First, here are some non-examples. The theory of fields is not algebraic in this sense, since the multiplicative inversion is not a globally defined operation. (It's not algebraic even if we allow multi-sorted theories. For the category of fields does not, for instance, have products -- whereas this would be true of any category of models of a multi-sorted theory.) Nor is the theory of categories algebraic in this sense -- while it can be presented as a single-sorted theory (where the sort gets interpreted as the set of morphisms), the composition is not given by a globally defined operation. (And again, it's not even algebraic in any multi-sorted sense -- if it were, then the category of models would be a regular category, which $\mathbf{Cat}$ is not).

To get an algebraic theory out of a monad $M$ on $\mathbf{Set}$, one may take the Kleisli category $Kl(M)$, viz. the full subcategory of the category of $M$-algebras whose objects are free algebras. Then define an infinitary theory $Th(M)$ by taking operation symbols of type $n \to 1$, for $n$ a possibly infinite cardinal, to be elements of the (underlying set of the) free algebra $M(n)$. This theory should be thought of as "saturated" (aka a "clone"), consisting of all definable operations of a theory; the point is that the monad multiplication $\mu: MM \to M$ takes a term $\alpha \in MM(n)$ (obtained by formally substituting $k$ operations $n_1 \to 1, \ldots, n_k \to 1$ into some $k$-ary operation, to arrive at a term of arity $n = n_1 + \ldots + n_k$) and returns an operation symbol $\mu(\alpha) \in M(n)$, which is equated to that definable term $\alpha$ in the theory.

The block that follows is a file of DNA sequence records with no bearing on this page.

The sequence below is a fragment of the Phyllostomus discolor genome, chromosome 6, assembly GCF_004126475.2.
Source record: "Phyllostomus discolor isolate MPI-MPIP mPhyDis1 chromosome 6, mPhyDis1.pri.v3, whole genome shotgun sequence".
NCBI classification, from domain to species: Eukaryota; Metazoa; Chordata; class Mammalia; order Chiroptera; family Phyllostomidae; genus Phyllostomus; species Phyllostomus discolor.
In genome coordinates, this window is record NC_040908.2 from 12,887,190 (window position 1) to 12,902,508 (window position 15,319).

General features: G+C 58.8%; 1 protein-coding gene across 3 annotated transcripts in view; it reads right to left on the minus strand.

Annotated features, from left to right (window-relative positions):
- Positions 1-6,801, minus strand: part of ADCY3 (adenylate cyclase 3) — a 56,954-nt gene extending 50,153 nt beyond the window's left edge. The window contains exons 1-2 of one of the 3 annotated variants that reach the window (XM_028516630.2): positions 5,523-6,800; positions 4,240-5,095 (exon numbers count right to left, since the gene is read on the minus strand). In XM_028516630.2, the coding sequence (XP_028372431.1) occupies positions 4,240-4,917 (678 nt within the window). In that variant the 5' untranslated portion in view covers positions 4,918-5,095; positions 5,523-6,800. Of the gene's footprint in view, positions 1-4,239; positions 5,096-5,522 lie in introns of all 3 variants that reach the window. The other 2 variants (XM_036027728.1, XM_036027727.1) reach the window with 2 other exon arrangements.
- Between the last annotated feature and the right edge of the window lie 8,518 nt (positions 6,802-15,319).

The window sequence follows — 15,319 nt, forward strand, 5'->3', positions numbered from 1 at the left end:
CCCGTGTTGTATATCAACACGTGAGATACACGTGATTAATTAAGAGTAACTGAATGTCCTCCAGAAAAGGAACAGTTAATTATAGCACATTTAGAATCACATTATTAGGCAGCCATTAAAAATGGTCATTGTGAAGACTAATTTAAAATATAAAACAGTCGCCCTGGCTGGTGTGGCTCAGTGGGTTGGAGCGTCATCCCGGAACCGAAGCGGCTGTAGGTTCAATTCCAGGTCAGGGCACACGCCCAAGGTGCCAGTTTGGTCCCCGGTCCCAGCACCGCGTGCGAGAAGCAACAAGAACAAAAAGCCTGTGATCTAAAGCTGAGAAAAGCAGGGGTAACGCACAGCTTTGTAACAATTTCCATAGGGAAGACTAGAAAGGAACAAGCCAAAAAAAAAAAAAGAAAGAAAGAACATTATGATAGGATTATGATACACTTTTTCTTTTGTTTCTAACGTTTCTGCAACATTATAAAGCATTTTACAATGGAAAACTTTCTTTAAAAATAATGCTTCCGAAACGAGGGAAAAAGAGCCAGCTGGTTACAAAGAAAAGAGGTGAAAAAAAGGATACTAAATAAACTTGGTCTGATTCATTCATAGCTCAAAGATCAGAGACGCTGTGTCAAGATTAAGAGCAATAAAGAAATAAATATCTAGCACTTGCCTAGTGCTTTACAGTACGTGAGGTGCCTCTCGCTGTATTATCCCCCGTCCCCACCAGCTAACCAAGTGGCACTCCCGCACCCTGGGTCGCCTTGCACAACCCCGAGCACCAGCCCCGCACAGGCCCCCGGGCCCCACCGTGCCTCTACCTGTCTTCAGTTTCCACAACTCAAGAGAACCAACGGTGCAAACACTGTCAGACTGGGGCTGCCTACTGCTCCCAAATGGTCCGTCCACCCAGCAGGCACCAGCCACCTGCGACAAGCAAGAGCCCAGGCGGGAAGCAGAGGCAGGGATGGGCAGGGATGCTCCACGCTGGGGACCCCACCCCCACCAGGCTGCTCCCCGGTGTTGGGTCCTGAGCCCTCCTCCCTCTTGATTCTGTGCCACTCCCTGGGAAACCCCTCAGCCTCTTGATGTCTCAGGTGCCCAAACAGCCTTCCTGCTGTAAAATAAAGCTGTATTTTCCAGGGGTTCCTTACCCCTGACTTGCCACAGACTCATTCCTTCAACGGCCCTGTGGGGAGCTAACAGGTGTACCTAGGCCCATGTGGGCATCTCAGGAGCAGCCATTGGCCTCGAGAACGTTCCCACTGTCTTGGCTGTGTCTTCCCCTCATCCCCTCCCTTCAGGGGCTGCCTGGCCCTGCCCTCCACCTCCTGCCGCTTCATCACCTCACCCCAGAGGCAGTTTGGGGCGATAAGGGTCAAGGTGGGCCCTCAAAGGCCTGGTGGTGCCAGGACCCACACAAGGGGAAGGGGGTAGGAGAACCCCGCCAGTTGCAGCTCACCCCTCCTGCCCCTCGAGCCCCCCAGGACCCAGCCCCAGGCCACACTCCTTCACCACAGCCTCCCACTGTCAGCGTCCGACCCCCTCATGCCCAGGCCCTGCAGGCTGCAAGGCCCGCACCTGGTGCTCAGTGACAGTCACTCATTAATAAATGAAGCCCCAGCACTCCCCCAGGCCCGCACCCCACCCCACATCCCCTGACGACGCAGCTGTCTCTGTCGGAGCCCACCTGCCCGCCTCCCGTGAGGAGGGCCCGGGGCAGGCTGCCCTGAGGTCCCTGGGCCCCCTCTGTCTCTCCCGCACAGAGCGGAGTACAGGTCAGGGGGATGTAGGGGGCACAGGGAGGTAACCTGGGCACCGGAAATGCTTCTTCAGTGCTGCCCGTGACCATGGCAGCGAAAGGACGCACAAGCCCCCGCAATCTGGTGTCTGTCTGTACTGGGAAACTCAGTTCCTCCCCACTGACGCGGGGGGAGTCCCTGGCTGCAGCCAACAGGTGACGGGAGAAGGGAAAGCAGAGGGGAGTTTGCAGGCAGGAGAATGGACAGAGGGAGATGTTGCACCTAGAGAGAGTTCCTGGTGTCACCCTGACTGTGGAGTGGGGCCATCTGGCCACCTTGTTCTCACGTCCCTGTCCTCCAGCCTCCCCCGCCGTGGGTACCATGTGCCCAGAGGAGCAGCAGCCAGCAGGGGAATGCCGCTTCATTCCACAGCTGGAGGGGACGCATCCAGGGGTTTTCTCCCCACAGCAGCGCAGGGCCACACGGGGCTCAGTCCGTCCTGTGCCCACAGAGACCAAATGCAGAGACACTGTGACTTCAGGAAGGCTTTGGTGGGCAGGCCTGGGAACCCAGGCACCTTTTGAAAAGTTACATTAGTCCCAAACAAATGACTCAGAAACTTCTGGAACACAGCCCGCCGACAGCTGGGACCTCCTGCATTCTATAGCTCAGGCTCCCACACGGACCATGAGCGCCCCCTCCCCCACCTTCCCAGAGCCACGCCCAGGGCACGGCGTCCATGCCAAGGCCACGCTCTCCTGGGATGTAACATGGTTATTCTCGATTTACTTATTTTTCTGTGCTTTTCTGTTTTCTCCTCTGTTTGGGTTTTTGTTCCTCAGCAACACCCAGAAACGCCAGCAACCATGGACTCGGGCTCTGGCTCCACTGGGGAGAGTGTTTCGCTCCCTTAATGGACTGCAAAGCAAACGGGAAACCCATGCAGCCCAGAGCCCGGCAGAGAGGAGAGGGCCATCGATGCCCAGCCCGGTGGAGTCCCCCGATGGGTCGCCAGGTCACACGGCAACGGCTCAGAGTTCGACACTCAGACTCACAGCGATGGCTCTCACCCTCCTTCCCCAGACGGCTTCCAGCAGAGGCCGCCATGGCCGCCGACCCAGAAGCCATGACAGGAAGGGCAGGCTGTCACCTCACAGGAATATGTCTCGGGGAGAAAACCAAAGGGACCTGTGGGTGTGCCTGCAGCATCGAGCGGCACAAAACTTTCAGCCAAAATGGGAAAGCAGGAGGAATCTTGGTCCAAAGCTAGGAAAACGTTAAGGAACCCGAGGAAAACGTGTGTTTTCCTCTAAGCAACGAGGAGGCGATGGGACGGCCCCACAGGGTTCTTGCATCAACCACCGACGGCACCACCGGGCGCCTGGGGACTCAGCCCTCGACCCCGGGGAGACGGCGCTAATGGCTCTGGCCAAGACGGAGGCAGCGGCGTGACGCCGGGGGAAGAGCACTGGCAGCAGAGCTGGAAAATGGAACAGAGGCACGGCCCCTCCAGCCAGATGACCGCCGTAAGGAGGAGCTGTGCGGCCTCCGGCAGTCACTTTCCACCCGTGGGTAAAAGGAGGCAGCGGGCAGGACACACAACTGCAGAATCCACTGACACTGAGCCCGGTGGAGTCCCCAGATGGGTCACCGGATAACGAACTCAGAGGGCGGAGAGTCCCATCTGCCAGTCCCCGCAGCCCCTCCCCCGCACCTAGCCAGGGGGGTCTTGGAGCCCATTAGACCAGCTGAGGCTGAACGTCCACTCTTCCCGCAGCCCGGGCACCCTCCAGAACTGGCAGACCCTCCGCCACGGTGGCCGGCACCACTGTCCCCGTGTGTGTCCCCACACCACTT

If you like thinking in terms of Lawvere theories, then you could say that $Kl(M)^{op}$ plays the role of the infinitary Lawvere theory attached to $M$: the category of $M$-algebras is equivalent to the category of functors $Kl(M)^{op} \to \mathbf{Set}$ that preserve arbitrary products.